The y-intercept isn’t present on the graph, but I would estimate that it would be around \$2.25 seeing that for the first 3 years the cost per minute was virtually the same.

To calculate the slope (m) between the points (1995, 1.5) and (2000, 0.5) I need to compare the change in y to the change in x (Blitzer, 2019).

m = y2-y1/x2-x1

m= (0.5 – 1.5) / (2000 – 1995) = -1/5

Since the slope is negative, this means that as time progress the cost of long-distance call decreases as the line descends from left to right.

If we use this graph to predict the cost of long-distance calls to India, by the year 2025 that cost would be basically non-existent. While it would be nice to see all phone plans include international calls at no extra cost, I do not believe that this prediction is reasonable because I don’t see carrier services and VoIP companies letting go of their profits so easily. I am just glad to see that international calls are not as costly as in the past so that we can easily connect with our loved ones throughout the world.

References:

Anderson, C. (2007, April 27). Technology’s long tail [Video]. TED Talks. https://www.ted.com/talks/chris_anderson_technolog…

Blitzer, R. (2019). Thinking mathematically (7th ed.). Pearson.

Response 2: Respond to at least one other classmate using the following:

• Review the graph your peer chose. Do you feel it is reasonable to use the pattern on the graph to predict the Y value for the year 2025? Why or why not?

the second classmate response you will be responding to:

Maria,

We have experienced many changes with the coronavirus pandemic, but these changes has also been reflected in the global retail industry. Individuals stayed at home and shopped using their smart phone and home computers than making purchases in-store. According to Statista, the top three retail websites worldwide in 2020 were Amazon.com, e-Bay.com, Rakuten.co.ip, Apple.com and Samsung.com (Coppola, 2021. Statista). Although individuals are transitioning back to the office for work, digital buyers continue to grow, worldwide.

“In June 2020, global retail e-commerce traffic stood at a record 22 billion monthly visits, with demand being exceptionally high for everyday items such as groceries, clothing, but also retail tech items” (Coppola, 2021. Statistista). The Digital buyers in billions is represented by the y-axis. The x-axis would represent the years, 2014 through 2021. The two variables are y = Digital buyers in billions and x = Year 2014-2021. Given the current slope the anticipated digital buyers in 2025 would be 2.62 based on the slope of .82/7 = 0.117 = 0.12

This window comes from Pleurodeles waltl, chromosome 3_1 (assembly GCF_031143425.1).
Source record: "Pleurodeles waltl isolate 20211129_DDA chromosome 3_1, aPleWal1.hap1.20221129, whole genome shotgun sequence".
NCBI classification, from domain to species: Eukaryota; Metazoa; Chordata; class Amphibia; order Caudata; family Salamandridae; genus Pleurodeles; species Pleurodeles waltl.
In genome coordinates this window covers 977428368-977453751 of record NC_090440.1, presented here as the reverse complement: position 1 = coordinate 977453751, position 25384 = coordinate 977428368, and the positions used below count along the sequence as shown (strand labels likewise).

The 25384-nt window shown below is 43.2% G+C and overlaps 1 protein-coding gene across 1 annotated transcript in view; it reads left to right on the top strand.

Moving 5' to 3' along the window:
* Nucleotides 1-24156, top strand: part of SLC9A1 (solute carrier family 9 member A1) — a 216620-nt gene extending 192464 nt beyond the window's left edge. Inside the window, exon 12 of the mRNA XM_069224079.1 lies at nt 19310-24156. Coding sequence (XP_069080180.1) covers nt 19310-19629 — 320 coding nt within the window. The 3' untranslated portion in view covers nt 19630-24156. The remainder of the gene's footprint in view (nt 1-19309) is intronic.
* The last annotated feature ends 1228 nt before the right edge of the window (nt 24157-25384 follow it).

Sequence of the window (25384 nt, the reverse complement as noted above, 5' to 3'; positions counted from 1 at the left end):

y=mx + y=.12x + 1.2

Slope = Change in y y = mx + b

Change in x

y x

1.32 1 (2014)

1.46 2 (2015)

1.52 3 (2016)

1.66 4 (2017)

1.79 5 (2018)

1.92 6 (2019)

2.05 7 (2020)

2.14 8 (2021)

2.62 12 (2025)

Statista. (Coppola, 2021)

https://www.statista.com/topics/871/online-shoppin…

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Week 3: Graphing Equations—Linear Functions and Systems of Equations

Graphs are often used to visualize the relationship between two variables. You will find graphs in media, academic, and professional life. Relationships, such as those between wind speed and temperature, supply and demand, or sales and time of year, can be difficult to interpret if looking at tables of numbers. A graph can clearly show that sales of winter coats dip in June while ice cream sales rise.

For example, when comparing two cell phone companies you might find:

• Company 1 charges \$40 a month plus \$15 per gigabyte (g) of data. The plan’s total cost can be modeled as follows:

C= 40+15g

Where C is Company 1, 40 is the monthly cost, and 15g is the surplus charge of \$15 for each additional gigabyte of data.

• Company 2 charges \$60 a month plus \$10 per gigabyte of data. This plan can be modeled with the following equation:

C=60+10g

Photo Credit: Note. This graph is for educational purposes only.

Both equations can be graphed to visualize the total charges of each company based on how many gigabytes of data you anticipate using. When determining which company’s offering is the best choice for you, it might be useful to determine at what point the cost of the two companies is equal. Solving systems of equations will reveal this solution.

This week, you will examine how to plot points in a rectangular coordinate system and graph equations and functions. You will also explore how to solve application problems using systems of equations.

Discussion: Changing Technology

Technology changes every minute of every day. Not being able to access the web instantly seems almost impossible for the next generation to fathom. Most children born today will never know the sound of a dial-up modem. Changes in technology can be measured using the basic premise of slope or rate of change to examine patterns. Chris Anderson explores the life of technology in a dated 2004 TED Talk. Be aware the data is old (and you may get a chuckle out of some of it), however, the concept of measuring the life of technology is not.

For this Discussion, you examine the components and patterns of a graph and explore interpretations that can be derived from the placement of variables on a graph.

To prepare for this Discussion:

• Review the video on technology’s long tail and select one of the graphs presented in the video.
• Reflect on what the graph you selected shows, including what variables are on the x- and y-axis and what patterns are displayed on the graph. Be sure to consider all the key points as presented on the graph.
• Think about two points on the graph you selected. Consider how you would write these points, as ordered pairs, and determine the slope between the two points. It is recommended that you pause the video to make it easier to identify two points.
• Approximate the y-intercept of the graph you selected. If the y-intercept is not visible on your graph, select a reasonable value for it, and think about why you chose it.
• Think about how you would write an equation for the line in the form of y=mx+b using the y-intercept (b) and slope (m), and how you would interpret the slope as a rate of change, including what it means in terms of change for both variables.
• Consider a prediction you might make for the year 2025 on your graph, using the slope value as a rate of change, and think about whether or not you feel the prediction is reasonable. Why

below is the video and transcript that need to be referenced and cited:

Technology’s Long Tail Transcrip